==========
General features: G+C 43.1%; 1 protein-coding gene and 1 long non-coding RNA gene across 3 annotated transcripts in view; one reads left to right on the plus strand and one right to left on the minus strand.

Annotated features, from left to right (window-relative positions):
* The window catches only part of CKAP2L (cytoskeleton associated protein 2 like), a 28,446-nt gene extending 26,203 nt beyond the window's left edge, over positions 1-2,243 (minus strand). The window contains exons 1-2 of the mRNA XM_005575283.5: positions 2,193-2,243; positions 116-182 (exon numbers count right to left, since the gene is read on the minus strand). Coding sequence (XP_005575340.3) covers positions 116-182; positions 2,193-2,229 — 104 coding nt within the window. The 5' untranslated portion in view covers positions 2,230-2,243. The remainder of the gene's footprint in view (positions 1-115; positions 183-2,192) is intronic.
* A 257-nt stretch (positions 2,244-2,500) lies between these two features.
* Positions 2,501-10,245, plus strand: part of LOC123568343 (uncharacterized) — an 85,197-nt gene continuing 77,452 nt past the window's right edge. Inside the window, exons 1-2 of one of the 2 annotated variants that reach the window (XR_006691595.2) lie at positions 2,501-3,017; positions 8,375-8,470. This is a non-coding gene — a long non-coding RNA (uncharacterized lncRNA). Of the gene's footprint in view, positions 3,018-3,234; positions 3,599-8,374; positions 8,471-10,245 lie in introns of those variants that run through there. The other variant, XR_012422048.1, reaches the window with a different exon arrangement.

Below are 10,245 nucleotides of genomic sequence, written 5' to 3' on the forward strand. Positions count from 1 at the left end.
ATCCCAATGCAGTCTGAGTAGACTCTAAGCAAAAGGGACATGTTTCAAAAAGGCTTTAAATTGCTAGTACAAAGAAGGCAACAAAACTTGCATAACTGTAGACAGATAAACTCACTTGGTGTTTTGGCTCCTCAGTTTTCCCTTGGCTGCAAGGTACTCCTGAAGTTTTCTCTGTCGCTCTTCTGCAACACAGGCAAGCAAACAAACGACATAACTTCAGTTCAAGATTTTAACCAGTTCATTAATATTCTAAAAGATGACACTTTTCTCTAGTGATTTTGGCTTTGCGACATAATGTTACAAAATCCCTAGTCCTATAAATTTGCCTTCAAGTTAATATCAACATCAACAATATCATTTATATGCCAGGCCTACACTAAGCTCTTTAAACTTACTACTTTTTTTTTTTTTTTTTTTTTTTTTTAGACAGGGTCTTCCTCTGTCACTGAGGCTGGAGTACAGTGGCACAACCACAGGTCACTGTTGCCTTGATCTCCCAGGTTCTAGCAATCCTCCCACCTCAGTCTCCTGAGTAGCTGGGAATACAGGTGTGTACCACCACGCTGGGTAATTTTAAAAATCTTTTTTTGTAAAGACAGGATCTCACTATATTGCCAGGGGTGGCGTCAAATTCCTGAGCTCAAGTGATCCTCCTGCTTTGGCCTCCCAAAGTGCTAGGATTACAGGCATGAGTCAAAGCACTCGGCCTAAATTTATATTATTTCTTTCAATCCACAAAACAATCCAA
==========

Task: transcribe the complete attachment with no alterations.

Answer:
General features: G+C 43.1%; 1 protein-coding gene and 1 long non-coding RNA gene across 3 annotated transcripts in view; one reads left to right on the plus strand and one right to left on the minus strand.

Annotated features, from left to right (window-relative positions):
* The window catches only part of CKAP2L (cytoskeleton associated protein 2 like), a 28,446-nt gene extending 26,203 nt beyond the window's left edge, over positions 1-2,243 (minus strand). The window contains exons 1-2 of the mRNA XM_005575283.5: positions 2,193-2,243; positions 116-182 (exon numbers count right to left, since the gene is read on the minus strand). Coding sequence (XP_005575340.3) covers positions 116-182; positions 2,193-2,229 — 104 coding nt within the window. The 5' untranslated portion in view covers positions 2,230-2,243. The remainder of the gene's footprint in view (positions 1-115; positions 183-2,192) is intronic.
* A 257-nt stretch (positions 2,244-2,500) lies between these two features.
* Positions 2,501-10,245, plus strand: part of LOC123568343 (uncharacterized) — an 85,197-nt gene continuing 77,452 nt past the window's right edge. Inside the window, exons 1-2 of one of the 2 annotated variants that reach the window (XR_006691595.2) lie at positions 2,501-3,017; positions 8,375-8,470. This is a non-coding gene — a long non-coding RNA (uncharacterized lncRNA). Of the gene's footprint in view, positions 3,018-3,234; positions 3,599-8,374; positions 8,471-10,245 lie in introns of those variants that run through there. The other variant, XR_012422048.1, reaches the window with a different exon arrangement.

Below are 10,245 nucleotides of genomic sequence, written 5' to 3' on the forward strand. Positions count from 1 at the left end.
ATCCCAATGCAGTCTGAGTAGACTCTAAGCAAAAGGGACATGTTTCAAAAAGGCTTTAAATTGCTAGTACAAAGAAGGCAACAAAACTTGCATAACTGTAGACAGATAAACTCACTTGGTGTTTTGGCTCCTCAGTTTTCCCTTGGCTGCAAGGTACTCCTGAAGTTTTCTCTGTCGCTCTTCTGCAACACAGGCAAGCAAACAAACGACATAACTTCAGTTCAAGATTTTAACCAGTTCATTAATATTCTAAAAGATGACACTTTTCTCTAGTGATTTTGGCTTTGCGACATAATGTTACAAAATCCCTAGTCCTATAAATTTGCCTTCAAGTTAATATCAACATCAACAATATCATTTATATGCCAGGCCTACACTAAGCTCTTTAAACTTACTACTTTTTTTTTTTTTTTTTTTTTTTTTTAGACAGGGTCTTCCTCTGTCACTGAGGCTGGAGTACAGTGGCACAACCACAGGTCACTGTTGCCTTGATCTCCCAGGTTCTAGCAATCCTCCCACCTCAGTCTCCTGAGTAGCTGGGAATACAGGTGTGTACCACCACGCTGGGTAATTTTAAAAATCTTTTTTTGTAAAGACAGGATCTCACTATATTGCCAGGGGTGGCGTCAAATTCCTGAGCTCAAGTGATCCTCCTGCTTTGGCCTCCCAAAGTGCTAGGATTACAGGCATGAGTCAAAGCACTCGGCCTAAATTTATATTATTTCTTTCAATCCACAAAACAATCCAA